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  11. Geezerrv

    Geezerrv Been here awhile

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    Resistance creates heat so maybe that wasn't a really good ground?
  12. deafanddiabetic

    deafanddiabetic What? Huh?

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    When I get this melted rubbery mess fixed I think I'm going to add in a few more grounds to be safe. Can't go wrong with more grounds.
  13. Jim K in PA

    Jim K in PA Long timer

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    More grounds will have no effect on what happened. You clearly had a very good ground, hence the heat. I posted the diagram which shows the very simple circuit you are dealing with. The coil is a big resistor. The points is the switch on the ground side. The coil is full of oil to keep it cool, so the heat built up in the conductor on the ground side.
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  14. Geezerrv

    Geezerrv Been here awhile

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    I like Jims explanation best. I often see melted electrics where a resistance at ground is involved was my thinking.
  15. danedg

    danedg Horizontally Opposed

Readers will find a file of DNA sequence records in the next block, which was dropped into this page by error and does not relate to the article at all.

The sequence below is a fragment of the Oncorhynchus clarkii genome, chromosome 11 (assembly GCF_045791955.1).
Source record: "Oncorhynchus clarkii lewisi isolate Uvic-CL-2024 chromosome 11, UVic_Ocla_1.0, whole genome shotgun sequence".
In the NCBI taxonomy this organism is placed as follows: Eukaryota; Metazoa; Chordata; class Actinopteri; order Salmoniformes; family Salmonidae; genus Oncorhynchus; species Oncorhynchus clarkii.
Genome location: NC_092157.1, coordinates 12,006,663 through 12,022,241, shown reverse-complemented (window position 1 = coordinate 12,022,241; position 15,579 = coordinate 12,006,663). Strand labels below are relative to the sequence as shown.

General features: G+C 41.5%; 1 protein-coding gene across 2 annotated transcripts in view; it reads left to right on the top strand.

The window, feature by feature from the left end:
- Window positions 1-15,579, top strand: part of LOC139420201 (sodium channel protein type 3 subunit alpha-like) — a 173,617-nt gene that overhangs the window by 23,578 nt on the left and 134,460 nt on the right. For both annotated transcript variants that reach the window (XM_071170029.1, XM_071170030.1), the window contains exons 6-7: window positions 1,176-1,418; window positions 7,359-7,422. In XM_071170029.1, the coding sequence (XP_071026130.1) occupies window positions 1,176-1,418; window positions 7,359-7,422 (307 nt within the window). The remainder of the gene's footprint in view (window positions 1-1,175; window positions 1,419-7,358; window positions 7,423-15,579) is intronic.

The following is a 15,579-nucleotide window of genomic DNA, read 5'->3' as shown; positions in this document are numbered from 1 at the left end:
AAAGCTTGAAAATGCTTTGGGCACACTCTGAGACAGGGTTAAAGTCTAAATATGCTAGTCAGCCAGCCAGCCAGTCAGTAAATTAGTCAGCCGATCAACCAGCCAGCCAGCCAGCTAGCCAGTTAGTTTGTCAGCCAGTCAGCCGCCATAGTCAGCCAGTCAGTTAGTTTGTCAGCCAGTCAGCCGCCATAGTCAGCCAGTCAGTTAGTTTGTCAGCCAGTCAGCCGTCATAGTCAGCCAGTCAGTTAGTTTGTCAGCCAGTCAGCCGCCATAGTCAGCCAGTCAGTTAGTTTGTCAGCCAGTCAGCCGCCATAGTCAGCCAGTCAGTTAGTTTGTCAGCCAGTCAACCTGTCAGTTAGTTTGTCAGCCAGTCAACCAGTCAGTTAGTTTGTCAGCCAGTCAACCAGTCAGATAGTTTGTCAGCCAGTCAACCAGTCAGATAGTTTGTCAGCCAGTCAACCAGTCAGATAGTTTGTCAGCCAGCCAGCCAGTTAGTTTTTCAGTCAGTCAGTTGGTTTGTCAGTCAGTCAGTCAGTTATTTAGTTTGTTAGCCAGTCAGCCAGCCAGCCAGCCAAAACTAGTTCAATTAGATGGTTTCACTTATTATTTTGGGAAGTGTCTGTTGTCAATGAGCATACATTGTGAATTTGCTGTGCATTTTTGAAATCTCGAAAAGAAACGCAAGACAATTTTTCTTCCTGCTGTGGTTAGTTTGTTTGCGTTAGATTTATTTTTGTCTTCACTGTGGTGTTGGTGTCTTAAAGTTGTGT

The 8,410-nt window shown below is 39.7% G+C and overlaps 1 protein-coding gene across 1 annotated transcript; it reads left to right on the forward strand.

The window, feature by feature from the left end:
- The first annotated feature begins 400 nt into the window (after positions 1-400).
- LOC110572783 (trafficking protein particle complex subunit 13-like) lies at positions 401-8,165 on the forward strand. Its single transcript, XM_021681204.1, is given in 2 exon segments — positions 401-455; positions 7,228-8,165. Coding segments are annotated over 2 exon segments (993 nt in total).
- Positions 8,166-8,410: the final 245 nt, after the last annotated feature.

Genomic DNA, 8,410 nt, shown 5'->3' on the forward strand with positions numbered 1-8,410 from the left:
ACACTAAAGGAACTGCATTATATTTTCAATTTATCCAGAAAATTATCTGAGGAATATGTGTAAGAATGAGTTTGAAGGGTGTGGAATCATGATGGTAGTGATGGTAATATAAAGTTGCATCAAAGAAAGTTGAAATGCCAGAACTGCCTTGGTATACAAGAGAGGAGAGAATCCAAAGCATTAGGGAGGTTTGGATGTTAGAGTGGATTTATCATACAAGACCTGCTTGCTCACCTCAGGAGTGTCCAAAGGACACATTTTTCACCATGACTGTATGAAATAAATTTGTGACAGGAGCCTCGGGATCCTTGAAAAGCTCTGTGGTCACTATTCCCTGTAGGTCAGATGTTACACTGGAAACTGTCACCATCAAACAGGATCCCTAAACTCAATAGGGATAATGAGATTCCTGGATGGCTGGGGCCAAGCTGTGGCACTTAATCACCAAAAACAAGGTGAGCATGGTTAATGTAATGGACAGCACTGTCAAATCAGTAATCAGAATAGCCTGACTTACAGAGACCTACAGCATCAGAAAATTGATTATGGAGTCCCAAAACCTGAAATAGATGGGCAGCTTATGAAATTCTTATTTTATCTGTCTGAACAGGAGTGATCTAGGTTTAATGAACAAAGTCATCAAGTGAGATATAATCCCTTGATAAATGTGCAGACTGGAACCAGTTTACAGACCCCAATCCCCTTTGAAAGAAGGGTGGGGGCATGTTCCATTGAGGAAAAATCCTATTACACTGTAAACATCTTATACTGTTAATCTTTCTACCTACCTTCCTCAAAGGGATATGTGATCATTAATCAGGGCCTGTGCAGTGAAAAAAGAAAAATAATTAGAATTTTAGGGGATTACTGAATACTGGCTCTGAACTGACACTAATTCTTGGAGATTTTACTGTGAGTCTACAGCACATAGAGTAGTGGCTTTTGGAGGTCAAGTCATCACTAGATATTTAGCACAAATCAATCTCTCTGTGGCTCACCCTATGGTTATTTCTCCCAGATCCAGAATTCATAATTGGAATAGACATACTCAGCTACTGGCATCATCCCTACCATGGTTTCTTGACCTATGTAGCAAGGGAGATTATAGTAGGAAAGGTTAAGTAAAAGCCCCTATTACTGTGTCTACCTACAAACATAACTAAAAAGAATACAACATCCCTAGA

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    There is nothing "electronical" about this. This is basic automotive "electrics".
    Your battery found a "path" to ground, and couldn't "drain"... and you burnt up everything in the circuit.
  16. chasbmw

    chasbmw Long timer

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    Mine and other /2s don't have fuzes, so would one on the battery + lead, prevent this happening?
    Guess that with 6v need to be a low amperage fuze?


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  17. chasbmw

    chasbmw Long timer

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    This a a lovely looking bike, I think that is a combo of the biggish tank shape, together with way the /6 engine just fills the Frame, making it look very purposeful.

    So much nicer than the piles of Mono Bobshits one sees all over the place


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  18. bpeckm

    bpeckm Grin!

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    The voltage makes no difference on the fuse size: it is sized to protect the maxiumum current (amperage) that can safely travel the wire without overheating. YES, you can put a fuse in the + lead, and I would recommend that you do it. Your biggest wire is probably no more than a 20A size, and your load would certainly be less than 20 A, so you could put in a 20A fuse, or even a 30A fuse on the premise that you simply want to protect against a short.
  19. Jim K in PA

    Jim K in PA Long timer

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    But doing so would not have prevented this from happening.
  20. bpeckm

    bpeckm Grin!

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    Would not have prevented the points (closed) battery drain.... yes. But what caused the burn in the wiring? That was some pretty hot wires to do that, implying that some pretty good current flow was going on. Not a normal "through the points" I shouldn't think?